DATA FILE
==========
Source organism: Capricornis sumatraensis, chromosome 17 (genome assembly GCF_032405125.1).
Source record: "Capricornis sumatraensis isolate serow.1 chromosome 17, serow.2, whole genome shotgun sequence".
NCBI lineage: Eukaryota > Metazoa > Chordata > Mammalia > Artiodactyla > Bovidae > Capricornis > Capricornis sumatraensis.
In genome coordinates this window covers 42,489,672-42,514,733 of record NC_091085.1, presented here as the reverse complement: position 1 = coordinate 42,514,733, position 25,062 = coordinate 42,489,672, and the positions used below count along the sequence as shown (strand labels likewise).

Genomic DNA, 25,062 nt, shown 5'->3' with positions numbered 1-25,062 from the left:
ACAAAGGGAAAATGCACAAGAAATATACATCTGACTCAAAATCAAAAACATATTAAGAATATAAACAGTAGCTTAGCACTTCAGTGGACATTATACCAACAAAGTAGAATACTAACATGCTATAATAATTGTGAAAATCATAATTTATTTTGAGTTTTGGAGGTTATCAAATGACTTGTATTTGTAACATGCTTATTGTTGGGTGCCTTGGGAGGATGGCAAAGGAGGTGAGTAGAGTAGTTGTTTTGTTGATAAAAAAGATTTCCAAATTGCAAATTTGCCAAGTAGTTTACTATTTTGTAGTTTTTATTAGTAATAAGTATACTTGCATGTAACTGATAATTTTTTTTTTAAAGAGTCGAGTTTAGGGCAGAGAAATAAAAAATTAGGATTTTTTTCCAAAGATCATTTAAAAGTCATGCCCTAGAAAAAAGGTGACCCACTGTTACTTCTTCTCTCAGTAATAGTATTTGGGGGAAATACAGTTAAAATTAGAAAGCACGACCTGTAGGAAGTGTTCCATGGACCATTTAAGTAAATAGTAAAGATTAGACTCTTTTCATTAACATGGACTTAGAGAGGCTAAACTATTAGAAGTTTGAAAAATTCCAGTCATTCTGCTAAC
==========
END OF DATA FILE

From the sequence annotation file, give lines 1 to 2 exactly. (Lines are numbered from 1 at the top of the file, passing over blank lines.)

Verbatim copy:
Source organism: Capricornis sumatraensis, chromosome 17 (genome assembly GCF_032405125.1).
Source record: "Capricornis sumatraensis isolate serow.1 chromosome 17, serow.2, whole genome shotgun sequence".